A recent randomized trial that examined 150 previously homeless men and women suggests that CTI produced statistically significant reductions in the occurrence of rehospitalization after hospital discharge.  (Tomita & Herman, 2012)  Despite the fact that the CTI model is a relatively brief intervention, CTI produced real results with “a fivefold reduction in homelessness risk.”  As evidenced in Figure 1 below, identifying and leveraging needed supports during the nine month transitional period clearly has the potential to produce significant gains in client outcomes over the long term.  (Herman, Conover, Gorroochurn, Hinterland, & Hoepner, 2011, p. 718)

CTI interventions intended to strengthen the individual client’s long-term connections to community services have also demonstrated efficacy for homeless veterans with mental illness who were leaving Department of Veterans Affairs (VA) inpatient care.  Veterans demonstrated better work history, better medication compliance, fewer days in institutional settings, and significant reductions in Addiction Severity Index (ASI) alcohol use and psychiatric problem scores.  The study concluded that “a sustained training program can be used to implement CTI in systems that have little past experience with this approach and can yield improved housing and mental health outcomes.”  (Kasprow & Rosenheck, 2007)

Although the original conceptualization of CTI aims to provide significant emotional and practical support throughout a nine month critical intervention window, even more time limited randomized trials have been conducted with significant success. “Brief three-month critical time intervention” (B-CTI) demonstrated statistically significant increases in post discharge continuity of care for persons with serious mental illness.    This was accompanied by significantly fewer days between their hospital discharge and their first outpatient service, and increased likelihood to have more total mental health and substance abuse visits within 30 and 180 days of discharge, and a greater number of two-month blocks with two or more outpatient visits over 180 days.  “Participants in the B-CTI group reported receiving more help in making and keeping medical and mental health appointments, making family contact and community connections, and receiving information on prescribed medications.”  (Dixon, Goldberg, Iannone, Lucksted, & Brown, 2009, p. 451)  This may suggest that even among CTI attrition casualties there may be some residual benefit in the form of better outcomes.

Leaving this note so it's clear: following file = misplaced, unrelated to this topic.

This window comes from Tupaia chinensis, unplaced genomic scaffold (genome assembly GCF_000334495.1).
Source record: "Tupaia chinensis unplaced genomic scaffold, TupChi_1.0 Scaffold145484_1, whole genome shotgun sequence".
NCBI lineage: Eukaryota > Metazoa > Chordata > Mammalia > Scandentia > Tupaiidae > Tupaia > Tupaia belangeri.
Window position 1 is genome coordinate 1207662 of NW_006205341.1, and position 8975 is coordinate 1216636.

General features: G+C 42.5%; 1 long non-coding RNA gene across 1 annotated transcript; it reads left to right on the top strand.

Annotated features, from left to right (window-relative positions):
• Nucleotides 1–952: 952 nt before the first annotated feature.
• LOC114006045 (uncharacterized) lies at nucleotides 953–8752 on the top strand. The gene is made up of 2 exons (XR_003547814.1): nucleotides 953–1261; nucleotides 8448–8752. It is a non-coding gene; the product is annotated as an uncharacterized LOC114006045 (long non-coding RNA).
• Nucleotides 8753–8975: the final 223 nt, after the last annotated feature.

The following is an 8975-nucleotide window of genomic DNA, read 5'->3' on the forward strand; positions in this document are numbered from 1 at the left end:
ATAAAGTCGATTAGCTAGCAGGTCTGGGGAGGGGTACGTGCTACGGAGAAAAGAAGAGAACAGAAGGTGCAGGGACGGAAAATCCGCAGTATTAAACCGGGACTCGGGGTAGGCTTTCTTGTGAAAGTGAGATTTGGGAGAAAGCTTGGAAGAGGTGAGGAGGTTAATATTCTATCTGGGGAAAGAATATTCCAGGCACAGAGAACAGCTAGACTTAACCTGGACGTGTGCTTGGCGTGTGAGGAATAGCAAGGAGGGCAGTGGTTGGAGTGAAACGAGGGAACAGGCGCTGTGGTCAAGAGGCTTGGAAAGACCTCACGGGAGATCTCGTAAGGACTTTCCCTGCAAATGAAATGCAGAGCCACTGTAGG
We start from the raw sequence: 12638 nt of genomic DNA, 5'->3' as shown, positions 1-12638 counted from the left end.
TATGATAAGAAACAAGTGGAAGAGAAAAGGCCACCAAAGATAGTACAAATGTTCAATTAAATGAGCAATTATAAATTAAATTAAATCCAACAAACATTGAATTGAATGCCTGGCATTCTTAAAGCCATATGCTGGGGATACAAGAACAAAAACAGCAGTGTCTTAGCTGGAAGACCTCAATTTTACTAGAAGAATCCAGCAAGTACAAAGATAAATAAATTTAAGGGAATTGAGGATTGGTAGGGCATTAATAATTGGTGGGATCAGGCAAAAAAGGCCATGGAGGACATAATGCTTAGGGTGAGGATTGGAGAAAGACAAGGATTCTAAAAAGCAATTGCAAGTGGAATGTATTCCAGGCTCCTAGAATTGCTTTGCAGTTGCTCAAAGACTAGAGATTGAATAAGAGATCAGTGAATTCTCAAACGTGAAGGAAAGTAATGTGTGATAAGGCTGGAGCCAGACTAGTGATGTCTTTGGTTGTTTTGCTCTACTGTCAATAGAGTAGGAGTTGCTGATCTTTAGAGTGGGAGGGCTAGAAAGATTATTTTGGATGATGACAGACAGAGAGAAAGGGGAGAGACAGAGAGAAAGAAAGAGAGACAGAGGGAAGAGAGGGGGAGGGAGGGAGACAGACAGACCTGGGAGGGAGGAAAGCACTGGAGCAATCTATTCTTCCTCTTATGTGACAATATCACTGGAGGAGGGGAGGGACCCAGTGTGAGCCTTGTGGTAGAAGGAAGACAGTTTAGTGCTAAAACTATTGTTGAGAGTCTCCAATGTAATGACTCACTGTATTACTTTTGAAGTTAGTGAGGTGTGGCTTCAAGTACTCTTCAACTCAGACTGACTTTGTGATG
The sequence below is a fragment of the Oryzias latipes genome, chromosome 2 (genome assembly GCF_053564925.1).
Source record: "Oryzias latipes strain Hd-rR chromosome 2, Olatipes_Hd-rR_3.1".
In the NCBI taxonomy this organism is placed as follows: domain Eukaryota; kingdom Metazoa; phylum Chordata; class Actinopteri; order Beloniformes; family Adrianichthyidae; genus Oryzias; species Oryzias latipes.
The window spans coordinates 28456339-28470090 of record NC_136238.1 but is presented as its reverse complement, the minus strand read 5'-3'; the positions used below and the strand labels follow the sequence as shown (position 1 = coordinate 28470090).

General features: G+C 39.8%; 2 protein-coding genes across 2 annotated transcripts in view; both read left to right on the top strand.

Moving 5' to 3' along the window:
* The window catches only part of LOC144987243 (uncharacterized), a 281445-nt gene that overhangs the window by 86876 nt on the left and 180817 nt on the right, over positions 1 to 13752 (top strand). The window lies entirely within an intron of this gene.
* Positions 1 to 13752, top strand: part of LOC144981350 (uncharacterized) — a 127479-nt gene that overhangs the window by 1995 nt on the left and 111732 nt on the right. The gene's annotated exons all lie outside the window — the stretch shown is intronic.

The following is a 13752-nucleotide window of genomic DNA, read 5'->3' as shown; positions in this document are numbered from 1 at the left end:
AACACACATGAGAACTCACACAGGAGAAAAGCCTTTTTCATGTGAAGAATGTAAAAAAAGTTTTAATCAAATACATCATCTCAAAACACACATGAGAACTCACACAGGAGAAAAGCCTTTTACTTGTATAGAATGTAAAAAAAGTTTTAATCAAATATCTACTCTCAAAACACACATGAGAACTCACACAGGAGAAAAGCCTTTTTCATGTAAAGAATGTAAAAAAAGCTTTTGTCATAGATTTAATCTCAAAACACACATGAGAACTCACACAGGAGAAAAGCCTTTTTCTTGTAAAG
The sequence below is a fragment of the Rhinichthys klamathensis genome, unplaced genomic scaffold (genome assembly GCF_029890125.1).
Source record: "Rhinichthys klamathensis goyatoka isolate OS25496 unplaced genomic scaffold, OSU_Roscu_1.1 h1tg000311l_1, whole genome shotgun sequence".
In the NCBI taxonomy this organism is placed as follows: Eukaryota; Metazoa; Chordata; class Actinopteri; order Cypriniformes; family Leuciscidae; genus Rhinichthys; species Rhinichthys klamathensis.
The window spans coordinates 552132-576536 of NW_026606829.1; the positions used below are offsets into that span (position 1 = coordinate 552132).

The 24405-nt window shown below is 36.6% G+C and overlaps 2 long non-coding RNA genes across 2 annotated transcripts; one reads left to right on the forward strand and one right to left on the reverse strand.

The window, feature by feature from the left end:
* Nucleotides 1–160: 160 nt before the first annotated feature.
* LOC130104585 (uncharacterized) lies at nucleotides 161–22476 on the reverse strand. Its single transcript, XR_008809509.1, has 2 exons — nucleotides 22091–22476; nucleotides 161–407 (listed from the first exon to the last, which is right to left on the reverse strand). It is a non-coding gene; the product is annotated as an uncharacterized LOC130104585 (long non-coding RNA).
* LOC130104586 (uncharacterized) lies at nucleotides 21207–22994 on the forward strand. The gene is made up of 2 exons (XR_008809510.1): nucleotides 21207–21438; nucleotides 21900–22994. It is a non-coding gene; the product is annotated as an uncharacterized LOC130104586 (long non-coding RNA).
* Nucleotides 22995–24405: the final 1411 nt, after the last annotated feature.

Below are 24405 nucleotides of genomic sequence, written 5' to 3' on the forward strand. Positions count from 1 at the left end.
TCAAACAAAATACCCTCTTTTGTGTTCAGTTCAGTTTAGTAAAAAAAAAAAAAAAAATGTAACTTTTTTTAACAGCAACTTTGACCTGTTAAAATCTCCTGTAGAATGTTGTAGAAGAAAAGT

Although the CTI model certainly does not have a monopoly on the development of supports like family and friends, CTI is unique in the regard that CTI team interventions expend considerable time and resources in the acquisition and maintenance of “natural” social supports.  Some portion of the therapeutic intervention will inevitably be delivered in the outpatient office setting, but a significant portion of the direct contact is conducted in the community.  “CTI is not intended to become a permanent support system; rather it ensures support for none months while the person gets established in the community.”  (Draine & Herman, 2007, p. 1578)

The phases of the CTI model are delineated into three trimesters as delineated below: (Critical Time Intervention [CTI], 2012)



(Phase 1) Transition to the Community

Like most therapeutic interventions, assessment plays a key role in the first phase of treatment.  The specific needs of the client are assessed and subsequently matched to the appropriate community based treatment providers.  Ideally a relationship is established and rapport is built even before institutional discharge.  The importance of this “soft handoff” cannot be understated.  This can be accomplished with a series of meetings and/or phone contact with the institutional treatment team and/or the client themselves.  High levels of ongoing contact are the bellwether of this phase of treatment, both through regular telephone calls and home visits.  Under most circumstances pharmacological treatment has already been initiated and medication regiments have been stabilized during the institutional stay – so a key component of the early intervention is establishing access to medication as needed.  Clients are accompanied to appointments with selected community providers to assure a continuity of care.  Early treatment objectives include “introducing the client to their new providers in effort to establish and maintain a durable working relationship with community service providers in all appropriate disciplines.